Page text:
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History of Angkor Wat

The history of Angkor Wat, a Hindu temple and campus in Angkor, Cambodia, is a rich study in Southeast Asian culture, religion, and architecture. Various religious influences, both Hindu and Buddhist, and symbolism of nationalism and patriotism affect the history of Angkor Wat.

History of Angkor Wat

About the Angkor Wat

Angkor Wat is located in Angkor, Cambodia and was built for Cambodian King Suryavarman II at the height of the Khmer Empire. The Khmer Empire was dominant in Southeast Asia from the 9th to the 13th centuries, and was centered in Cambodia. The structure of Angkor Wat was built as Suryavarman’s temple, and as a portion of the capital of his kingdom. Portions of Angkor Wat were never finished, including some incomplete reliefs.

Unlike many other structures in the region, the Angkor Wat has managed to maintain its religious significance to Cambodians. The temple was initially dedicated to the Hindu god Vishnu, but was later incorporated as part of Buddhist tradition. Today, the Angkor Wat serves as the national symbol of Cambodia. The structure appears on the Cambodian flag and is one of the nation’s premier tourist attractions. The modern term “Angkor Wat,” means “city temple,” and the term what is a Khmer word for “temple.”

History of Angkor Wat

Although Angkor Wat was initially constructed for King Suryavarman II, who was a devout Hindu, it was never completely finished by the time of his death. After the Chams, the enemies of Khmer Empire conquered the region Angkor Wat was abandoned for some time. Later, Angkor Wat was restored to Cambodian King Jayavarman VII, who was also a Hindu and maintained the Hindu functions of the Angkor Wat.

In the late 13th century, Jayvarman VII was replaced by Srindravarman, who had spent years in Sri Lanka and was a devout Buddhist monk. Srindravarman began to convert the Angkor Wat to a Buddhist temple. This was not difficult, since there seemed to be a natural affinity between the two religions, because the Buddha was born and died a Hindu. The Buddhist function of Angkor Wat continues to this day.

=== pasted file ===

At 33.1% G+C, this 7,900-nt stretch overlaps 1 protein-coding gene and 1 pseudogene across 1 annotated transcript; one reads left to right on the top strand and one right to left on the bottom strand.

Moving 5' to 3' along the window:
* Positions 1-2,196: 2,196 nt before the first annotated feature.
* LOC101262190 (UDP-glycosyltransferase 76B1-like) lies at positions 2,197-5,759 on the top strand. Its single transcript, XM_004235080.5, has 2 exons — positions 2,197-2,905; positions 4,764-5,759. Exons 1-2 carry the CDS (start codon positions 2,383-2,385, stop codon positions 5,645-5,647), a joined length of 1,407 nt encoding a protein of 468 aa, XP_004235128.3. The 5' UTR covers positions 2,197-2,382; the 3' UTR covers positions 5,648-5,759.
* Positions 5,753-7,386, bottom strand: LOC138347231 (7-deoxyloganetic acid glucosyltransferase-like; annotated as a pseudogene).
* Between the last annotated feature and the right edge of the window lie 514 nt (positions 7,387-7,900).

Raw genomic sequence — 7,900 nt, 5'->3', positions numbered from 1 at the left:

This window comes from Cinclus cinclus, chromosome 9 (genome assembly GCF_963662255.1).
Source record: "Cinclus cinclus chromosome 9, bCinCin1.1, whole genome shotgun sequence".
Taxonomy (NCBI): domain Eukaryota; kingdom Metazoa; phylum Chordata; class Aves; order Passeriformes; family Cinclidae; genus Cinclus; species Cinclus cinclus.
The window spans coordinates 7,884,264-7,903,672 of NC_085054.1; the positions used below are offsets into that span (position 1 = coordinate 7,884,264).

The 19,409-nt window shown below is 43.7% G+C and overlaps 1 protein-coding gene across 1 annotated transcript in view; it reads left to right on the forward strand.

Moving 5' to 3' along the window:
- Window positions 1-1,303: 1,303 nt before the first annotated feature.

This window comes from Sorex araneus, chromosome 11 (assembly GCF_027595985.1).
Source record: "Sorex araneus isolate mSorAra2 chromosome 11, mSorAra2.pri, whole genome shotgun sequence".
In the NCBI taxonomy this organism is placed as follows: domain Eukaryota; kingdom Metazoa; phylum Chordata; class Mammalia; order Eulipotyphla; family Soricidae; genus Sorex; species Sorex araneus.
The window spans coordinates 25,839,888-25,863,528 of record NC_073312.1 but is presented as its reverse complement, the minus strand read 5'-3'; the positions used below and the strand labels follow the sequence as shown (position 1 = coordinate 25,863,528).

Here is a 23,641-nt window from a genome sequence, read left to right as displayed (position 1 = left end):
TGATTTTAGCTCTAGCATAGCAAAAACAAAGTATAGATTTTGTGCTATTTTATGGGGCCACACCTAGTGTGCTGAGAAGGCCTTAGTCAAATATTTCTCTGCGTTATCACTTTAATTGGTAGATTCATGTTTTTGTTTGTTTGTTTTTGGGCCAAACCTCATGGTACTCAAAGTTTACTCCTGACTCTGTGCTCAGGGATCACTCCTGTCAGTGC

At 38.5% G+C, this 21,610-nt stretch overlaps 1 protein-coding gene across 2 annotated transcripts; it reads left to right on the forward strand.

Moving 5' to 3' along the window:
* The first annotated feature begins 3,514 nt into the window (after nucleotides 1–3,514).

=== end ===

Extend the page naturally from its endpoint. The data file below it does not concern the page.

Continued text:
Western observers of Angkor Wat have marveled at its majesty and decorative detail. Many did not believe it could have been constructed by the Khmers, and wrongly attempted to date its construction to the days of Rome. Nevertheless, today it is a well-known fact that the Khmers did construct Angkor Wat, and the temple’s structure is considered one of their greatest achievements. Angkor Wat is a testimony of the Khmer Empire’s wealth, influence, and prestige in the 12th and 13th centuries.

In the 20th century, Angkor Wat underwent restoration to remove overgrown vegetation and earth deposits.

Angkor Wat is a source of much national pride for the Cambodians, and is a claim to fame that has factored into diplomatic relations with various other nations, including neighboring Thailand, as well as France and the United States. Angkor Wat is of such importance that riots erupted when a Thai actress suggested the temple belonged to Thailand.

The Architecture of Angkor Wat

Angkor Wat fuses two elements of Khmer temple architecture, including the temple’s mount, and the galleried temple, which draws elements from Hindu architecture. Angkor Wat is built primarily of sandstone, and its architecture is marked by its harmony with the landscape and vegetation of the surrounding region. Angkor Wat is surrounded by a moat, which makes approaching it through the jungle somewhat difficult.

Angkor Wat’s decorative elements describe various tales out of Hindu religion. The most notable example is the scene known as the Churning of the Sea Milk. This scene depicts asuras (power-hungry deities) and devas (angelic deities) having Vasuki, a serpent, churn the sea under the oversight of the god Vishnu. It is believed elements of this scene correspond to the days of winter solstice and spring equinox, and lend to the mysteries of the history of Angkor Wat.